Friday, 19 May 2017

Dead Poets Society #39 Norman McCaig: Whales

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Whales by Norman MacCaig

I saw a live whale once
only, disporting itself with what seemed
ungainly playfulness in the cold
waters of the Minch.

Dead ones - they lay anchored
in Ardhasaig Bay,
skidded on by gulls, waiting
to be lugged by a fussy winch
on to the flensing platform.

What unimaginable leagues they had travelled,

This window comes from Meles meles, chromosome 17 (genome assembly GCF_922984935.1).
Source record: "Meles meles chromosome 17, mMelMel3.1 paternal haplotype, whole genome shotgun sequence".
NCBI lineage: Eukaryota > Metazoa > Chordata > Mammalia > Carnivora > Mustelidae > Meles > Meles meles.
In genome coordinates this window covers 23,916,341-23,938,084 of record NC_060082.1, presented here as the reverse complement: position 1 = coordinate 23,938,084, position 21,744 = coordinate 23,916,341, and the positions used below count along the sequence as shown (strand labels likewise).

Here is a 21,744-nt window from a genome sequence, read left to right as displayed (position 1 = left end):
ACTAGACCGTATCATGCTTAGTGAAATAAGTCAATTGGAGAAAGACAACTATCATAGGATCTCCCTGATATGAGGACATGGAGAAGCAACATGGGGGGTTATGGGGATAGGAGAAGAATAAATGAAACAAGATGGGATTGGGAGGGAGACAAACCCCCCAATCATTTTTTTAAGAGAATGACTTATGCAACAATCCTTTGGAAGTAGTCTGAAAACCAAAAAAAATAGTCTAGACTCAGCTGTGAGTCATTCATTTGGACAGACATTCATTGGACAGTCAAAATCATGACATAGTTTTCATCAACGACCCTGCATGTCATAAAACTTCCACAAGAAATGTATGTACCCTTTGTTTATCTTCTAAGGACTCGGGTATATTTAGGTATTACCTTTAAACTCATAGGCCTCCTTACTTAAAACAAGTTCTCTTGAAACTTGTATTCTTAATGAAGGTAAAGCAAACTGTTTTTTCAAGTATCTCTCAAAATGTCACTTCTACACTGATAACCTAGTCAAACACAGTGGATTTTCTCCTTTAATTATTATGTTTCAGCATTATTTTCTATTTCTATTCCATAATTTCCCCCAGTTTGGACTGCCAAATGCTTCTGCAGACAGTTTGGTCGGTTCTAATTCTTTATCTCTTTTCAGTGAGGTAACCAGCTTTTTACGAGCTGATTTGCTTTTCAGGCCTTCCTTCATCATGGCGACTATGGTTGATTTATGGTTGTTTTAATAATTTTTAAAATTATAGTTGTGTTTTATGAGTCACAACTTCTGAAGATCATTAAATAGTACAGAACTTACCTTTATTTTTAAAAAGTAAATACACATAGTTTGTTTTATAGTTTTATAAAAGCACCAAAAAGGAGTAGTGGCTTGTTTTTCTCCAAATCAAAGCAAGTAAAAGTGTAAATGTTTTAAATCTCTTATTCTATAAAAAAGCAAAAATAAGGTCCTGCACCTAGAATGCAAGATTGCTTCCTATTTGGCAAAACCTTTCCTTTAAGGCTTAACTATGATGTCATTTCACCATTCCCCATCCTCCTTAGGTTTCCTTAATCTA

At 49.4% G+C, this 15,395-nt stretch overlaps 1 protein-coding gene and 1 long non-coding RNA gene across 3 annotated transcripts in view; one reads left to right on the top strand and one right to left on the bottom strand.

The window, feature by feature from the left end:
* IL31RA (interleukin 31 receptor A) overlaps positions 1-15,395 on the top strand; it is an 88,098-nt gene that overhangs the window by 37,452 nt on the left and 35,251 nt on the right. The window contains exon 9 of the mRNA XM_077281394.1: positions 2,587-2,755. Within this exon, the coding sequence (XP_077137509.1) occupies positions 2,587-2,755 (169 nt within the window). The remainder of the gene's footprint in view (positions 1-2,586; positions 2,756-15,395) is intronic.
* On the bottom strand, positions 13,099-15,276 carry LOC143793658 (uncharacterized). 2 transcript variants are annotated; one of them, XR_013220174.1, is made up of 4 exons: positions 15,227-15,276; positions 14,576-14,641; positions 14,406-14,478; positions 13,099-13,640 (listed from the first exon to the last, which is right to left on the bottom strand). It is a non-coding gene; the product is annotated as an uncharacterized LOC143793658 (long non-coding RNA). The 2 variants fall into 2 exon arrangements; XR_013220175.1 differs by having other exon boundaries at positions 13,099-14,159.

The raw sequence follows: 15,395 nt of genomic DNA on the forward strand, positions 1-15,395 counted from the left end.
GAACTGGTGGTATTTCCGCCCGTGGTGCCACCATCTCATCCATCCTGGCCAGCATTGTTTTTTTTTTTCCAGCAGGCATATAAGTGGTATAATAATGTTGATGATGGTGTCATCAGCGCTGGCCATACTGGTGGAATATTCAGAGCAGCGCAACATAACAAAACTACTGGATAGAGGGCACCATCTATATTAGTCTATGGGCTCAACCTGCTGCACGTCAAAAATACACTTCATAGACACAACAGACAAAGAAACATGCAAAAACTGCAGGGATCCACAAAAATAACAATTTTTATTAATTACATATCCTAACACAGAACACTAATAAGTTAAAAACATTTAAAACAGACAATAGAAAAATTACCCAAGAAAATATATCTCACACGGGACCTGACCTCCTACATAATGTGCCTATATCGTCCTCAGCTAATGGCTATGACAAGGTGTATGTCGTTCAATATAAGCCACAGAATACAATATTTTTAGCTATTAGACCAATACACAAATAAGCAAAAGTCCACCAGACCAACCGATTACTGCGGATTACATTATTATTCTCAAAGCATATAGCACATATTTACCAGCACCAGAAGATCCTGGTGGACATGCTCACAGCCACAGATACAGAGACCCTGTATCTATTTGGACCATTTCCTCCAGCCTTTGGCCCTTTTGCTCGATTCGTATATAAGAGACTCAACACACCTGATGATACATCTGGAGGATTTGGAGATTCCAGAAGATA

shouldering aside great storms, sounding
to the dark stillness of the sea's foot,
absurd amongst the ice-floes.

Now, through the thickest fog of all,
they were starting on a new stage
of their journey - whose end would be
hairbrushes, margarine, oil,
fertiliser, perfume - a sad
transmigration of bodies
for that peaceful, clownish monster, bucking
in a ten thousand-mile carousel
round the Pole, a hundred-ton oildrop, sliding
through the harshest of waters and
tossing up over them
playful plumes.

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